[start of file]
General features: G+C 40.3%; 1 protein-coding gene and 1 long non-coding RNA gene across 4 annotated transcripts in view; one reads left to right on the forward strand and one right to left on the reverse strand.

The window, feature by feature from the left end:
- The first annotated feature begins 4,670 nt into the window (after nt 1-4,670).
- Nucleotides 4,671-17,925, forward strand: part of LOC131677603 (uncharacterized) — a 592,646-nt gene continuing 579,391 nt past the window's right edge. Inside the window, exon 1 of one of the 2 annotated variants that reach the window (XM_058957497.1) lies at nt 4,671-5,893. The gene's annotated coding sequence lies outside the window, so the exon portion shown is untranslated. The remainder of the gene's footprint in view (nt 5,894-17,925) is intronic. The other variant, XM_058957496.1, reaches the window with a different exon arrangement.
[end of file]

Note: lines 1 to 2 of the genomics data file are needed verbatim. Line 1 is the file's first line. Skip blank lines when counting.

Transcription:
General features: G+C 40.3%; 1 protein-coding gene and 1 long non-coding RNA gene across 4 annotated transcripts in view; one reads left to right on the forward strand and one right to left on the reverse strand.

The window, feature by feature from the left end: